The Ugly Truth About Tongue Piercings

Tongue piercings have become increasingly popular, especially among young adults looking to express their individuality. But, many people don’t fully consider the potential risks and downsides before getting their tongue pierced. This article will explore “the ugly truth” about oral piercings that everyone should be aware of.

The Ugly Truth About Tongue Piercings

Getting a tongue piercing may seem like a harmless form of self-expression, but there are numerous ugly truths and dangers that can occur. From excessive bleeding and infections to long-term oral health complications, these piercings pose real risks that shouldn’t be taken lightly.


The tongue is a muscle packed with blood vessels. If pierced improperly or too deeply, it can lead to severe and prolonged bleeding. Jane Doe, a 22-year-old from Chicago, learned this the hard way:

“I figured getting my tongue pierced was no big deal, but I wasn’t prepared for the amount of blood that came gushing out. It was like a horror movie scene in my mouth that just wouldn’t stop.”

Excessive bleeding increases risks of blood loss, swallowing blood which can induce vomiting, and catching blood-borne illnesses if equipment wasn’t properly sterilized.


With its warm, moist environment and constant intake of food and bacteria, the mouth is a breeding ground for infections if oral piercings aren’t meticulously cared for. Studies show up to 24% of people who get tongue piercings develop some type of infection after.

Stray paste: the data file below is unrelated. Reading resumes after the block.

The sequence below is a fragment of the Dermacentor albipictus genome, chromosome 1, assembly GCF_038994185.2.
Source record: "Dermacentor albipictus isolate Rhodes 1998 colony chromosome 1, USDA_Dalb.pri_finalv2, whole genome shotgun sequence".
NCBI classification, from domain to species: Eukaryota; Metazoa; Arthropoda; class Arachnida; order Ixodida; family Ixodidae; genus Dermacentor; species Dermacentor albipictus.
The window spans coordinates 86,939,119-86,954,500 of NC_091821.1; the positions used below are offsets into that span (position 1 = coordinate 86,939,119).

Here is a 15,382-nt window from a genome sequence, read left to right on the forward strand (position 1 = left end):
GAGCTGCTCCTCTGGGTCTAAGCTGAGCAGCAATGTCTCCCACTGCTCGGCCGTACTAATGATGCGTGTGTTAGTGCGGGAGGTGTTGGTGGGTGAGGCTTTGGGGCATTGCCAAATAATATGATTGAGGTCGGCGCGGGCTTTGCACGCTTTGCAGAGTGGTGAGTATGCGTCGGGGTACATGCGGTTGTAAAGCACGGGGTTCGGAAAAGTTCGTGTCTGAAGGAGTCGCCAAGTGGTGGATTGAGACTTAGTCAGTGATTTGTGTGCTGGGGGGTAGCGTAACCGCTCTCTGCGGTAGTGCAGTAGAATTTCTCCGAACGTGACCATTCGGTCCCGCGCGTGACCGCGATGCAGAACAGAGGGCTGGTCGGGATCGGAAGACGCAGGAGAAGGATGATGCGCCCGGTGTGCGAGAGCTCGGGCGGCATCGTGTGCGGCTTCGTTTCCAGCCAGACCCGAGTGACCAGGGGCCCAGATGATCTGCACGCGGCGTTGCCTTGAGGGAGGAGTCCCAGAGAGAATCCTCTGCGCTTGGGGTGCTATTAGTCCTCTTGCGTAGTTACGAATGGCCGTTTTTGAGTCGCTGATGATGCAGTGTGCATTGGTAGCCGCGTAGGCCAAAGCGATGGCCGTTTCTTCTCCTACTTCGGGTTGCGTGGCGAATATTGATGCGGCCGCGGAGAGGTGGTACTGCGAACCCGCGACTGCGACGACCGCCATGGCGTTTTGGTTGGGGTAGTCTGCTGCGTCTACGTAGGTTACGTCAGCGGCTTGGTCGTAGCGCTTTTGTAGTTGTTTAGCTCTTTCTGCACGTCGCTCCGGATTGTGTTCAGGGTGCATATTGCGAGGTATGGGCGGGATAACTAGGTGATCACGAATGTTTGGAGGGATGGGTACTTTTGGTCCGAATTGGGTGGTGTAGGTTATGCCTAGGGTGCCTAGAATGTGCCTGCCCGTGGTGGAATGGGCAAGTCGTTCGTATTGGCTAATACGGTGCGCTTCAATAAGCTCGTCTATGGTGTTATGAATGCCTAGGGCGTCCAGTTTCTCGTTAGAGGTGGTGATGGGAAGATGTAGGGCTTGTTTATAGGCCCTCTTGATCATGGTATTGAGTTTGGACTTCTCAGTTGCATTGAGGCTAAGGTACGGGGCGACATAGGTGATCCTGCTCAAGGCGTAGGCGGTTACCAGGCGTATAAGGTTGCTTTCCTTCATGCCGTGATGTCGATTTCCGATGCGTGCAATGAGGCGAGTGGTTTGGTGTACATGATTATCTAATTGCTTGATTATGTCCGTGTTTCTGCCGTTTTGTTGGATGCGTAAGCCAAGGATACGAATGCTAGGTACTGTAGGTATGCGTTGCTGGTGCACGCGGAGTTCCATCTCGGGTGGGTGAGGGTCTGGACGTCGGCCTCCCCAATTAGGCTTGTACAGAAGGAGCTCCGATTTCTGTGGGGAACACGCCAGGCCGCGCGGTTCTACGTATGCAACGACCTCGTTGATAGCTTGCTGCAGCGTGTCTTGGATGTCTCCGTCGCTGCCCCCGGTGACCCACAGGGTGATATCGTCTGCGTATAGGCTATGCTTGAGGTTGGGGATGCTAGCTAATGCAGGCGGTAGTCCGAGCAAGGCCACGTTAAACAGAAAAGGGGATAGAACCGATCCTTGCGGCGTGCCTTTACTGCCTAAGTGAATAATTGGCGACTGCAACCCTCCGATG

Common infections include:

  • Oral candidiasis (yeast infection)
  • Gingivitis (gum disease)
  • Abscess formation
  • Peritonitis

Untreated oral infections can lead to serious complications like life-threatening sepsis if the infection spreads to the bloodstream.

Nerve Injury

The tongue is full of sensitive nerves that can sustain permanent damage if struck by the piercing needle. Getting your “funny bone” hit causes that zapping electric feeling up your arm; nerve strikes in the tongue can result in:

  • Permanent numbness
  • Persistent tingling/burning sensations
  • Loss of taste
  • Hypersensitivity to temperatures

Chipped Teeth

Over time, the constant clacking and rubbing of tongue jewelry against teeth can cause significant enamel erosion and chips/cracks. This not only ruins healthy tooth structure but creates entry points for bacteria that promote tooth decay.

Metal Sensitivity

Just like jewelry worn on skin, some people have allergic reactions or metal sensitivities to the materials used in tongue piercings. This can trigger issues like:

  • Rashes and metallic taste in the mouth
  • Excessive swelling and inflammation
  • Sores, blisters or white lesions

Nickel is a common culprit behind many metal allergies.

Accidental Ingestion

While rare, there are cases reported each year of people swallowing or choking on their tongue jewelry after it became dislodged. This terrifying ordeal happened to over 650 people in 2019 alone. Accidental ingestions occur most often while eating, sleeping or from oral trauma.

Increased Saliva

It’s perfectly normal to experience excessive drooling and saliva flow in the days and weeks after getting a new tongue piercing. This is the body’s response as it tries to flush out the “foreign object” by producing more saliva.

Speech Irregularities